Saladino at Brandon: Danish keeps focus as Durant reaches quarters



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Tue. March 12, 2013 | Joey Knight | Email

Saladino at Brandon: Danish keeps focus as Durant reaches quarters

BRANDON — Treated for bronchitis on Thursday, Durant right-handed ace Tyler Danish said he felt a little dehydrated even as he warmed up before the Cougars’ critical Saladino Tournament showdown Tuesday against King.

Consequently, he spent all seven innings replenishing his 6-foot frame with the one liquid that proved essential: adrenaline.

In his first high school matchup against fellow University of Florida signee Brett Morales, Danish threw more than 110 pitches, struck out 10 and worked out of one jam after another to lift Durant (9-2) to a 3-1 victory.

“That was the first time I’d gone over 75 (pitches) in a while,” said Danish, whose team clinched a spot in today’s 4 p.m. quarterfinals with the triumph.

“If there was no adrenaline, I probably wouldn’t have been out there in the sixth or seventh. But with the adrenaline kicking and a big game like this, I knew I wasn’t coming out and I told (coach Butch Valdes) I wasn’t coming out of the game.”

In a right-handers’ duel that drew roughly two-dozen big-league scouts to Brandon High on a damp, overcast day, Danish ended the first six innings with a strikeout. In five of those innings, King (9-2) had runners in scoring position when Danish fanned the final batter.

In three of them, the Lions had a runner on third.

“You’ve just got to focus,” Danish said. “A lot of people try to put pressure on themselves and throw it 102 (mph), but to me I just try to focus and go right at people.”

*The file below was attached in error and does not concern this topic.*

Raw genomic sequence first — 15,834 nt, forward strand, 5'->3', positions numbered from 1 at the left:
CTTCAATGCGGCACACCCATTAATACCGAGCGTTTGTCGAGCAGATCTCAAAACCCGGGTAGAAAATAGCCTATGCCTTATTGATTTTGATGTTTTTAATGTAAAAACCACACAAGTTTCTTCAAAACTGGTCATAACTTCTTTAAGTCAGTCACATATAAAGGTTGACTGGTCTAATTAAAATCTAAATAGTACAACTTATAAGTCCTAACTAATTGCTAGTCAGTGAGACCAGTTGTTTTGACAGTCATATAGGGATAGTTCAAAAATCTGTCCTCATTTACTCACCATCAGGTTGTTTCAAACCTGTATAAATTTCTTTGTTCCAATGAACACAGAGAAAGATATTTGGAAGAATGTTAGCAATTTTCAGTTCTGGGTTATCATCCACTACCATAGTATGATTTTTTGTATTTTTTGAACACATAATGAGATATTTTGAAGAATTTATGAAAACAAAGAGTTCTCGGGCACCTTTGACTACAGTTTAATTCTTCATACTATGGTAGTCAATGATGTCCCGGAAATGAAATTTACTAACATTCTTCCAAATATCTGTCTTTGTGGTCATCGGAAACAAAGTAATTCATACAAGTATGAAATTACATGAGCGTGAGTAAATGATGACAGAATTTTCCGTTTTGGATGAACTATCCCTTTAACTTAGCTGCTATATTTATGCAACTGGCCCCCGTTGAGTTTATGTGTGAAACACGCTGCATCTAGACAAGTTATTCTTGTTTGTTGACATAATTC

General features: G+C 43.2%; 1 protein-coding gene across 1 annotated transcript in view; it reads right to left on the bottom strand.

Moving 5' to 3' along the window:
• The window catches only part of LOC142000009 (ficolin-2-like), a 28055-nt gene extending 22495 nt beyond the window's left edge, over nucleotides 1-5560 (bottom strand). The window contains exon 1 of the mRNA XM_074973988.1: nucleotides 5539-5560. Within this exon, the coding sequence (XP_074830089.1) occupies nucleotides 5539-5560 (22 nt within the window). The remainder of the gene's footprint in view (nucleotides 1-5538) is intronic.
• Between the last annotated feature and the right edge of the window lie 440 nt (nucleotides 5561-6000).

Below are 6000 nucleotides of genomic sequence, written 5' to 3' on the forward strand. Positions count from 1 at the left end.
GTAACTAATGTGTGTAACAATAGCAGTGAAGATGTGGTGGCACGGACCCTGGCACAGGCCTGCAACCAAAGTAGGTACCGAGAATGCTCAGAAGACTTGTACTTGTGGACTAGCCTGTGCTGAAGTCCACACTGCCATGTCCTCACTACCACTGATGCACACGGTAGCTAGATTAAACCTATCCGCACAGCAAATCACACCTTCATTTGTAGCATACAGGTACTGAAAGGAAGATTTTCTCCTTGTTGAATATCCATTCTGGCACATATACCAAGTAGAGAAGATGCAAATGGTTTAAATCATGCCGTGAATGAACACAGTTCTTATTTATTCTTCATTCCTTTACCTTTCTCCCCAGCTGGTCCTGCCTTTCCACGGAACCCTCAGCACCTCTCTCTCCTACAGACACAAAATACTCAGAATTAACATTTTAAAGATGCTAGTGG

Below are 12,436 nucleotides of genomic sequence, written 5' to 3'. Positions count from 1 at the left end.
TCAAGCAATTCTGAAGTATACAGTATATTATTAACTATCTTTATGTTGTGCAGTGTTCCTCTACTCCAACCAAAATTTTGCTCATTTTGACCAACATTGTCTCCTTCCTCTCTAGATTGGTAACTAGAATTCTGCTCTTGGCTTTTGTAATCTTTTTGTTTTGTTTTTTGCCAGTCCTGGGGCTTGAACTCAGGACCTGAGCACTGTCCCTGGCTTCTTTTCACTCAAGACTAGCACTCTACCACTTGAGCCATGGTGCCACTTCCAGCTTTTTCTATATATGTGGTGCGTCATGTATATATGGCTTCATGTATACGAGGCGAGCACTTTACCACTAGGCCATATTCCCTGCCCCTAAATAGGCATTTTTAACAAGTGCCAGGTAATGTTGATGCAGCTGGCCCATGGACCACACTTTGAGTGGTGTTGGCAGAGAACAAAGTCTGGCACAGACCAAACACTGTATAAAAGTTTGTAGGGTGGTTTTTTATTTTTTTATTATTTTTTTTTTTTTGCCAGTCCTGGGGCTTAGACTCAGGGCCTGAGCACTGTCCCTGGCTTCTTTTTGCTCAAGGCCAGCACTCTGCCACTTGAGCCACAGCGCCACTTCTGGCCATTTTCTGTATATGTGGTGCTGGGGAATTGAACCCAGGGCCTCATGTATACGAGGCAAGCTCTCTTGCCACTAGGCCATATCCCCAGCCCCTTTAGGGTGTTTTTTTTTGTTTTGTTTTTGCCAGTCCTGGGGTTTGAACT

Danish got all the run support he’d need in the first when Morales struggled through a nine-batter inning. Durant scored three runs off three hits — including Paxton Sims’ two-run single — two hit batters and a walk.

He then allowed only one hit over the next four innings before exiting after the fifth. “Fastball, the command wasn’t there as much as I’m used to,” Morales said. “But I felt I threw well.”

Similarly, Danish, who hasn’t allowed an earned run all season, kept that streak intact. King scored its only run on a throwing error in the fourth, and had runners at the corners with two out in the fifth when Danish struck out Kevin Buckley on a called third strike.

With two out and a runner on second in the sixth, he fanned No. 2 hitter Tanner Williams on a called strike. “I wanted to put about two more runs on the board for him and we were actually going to take him out,” Valdes said.

“But again, taking it out of somebody’s hands like that is a tough deal. His safety and his health is first and foremost. I checked with my pitching coach and he seemed to be okay with it, so we let him go on.”


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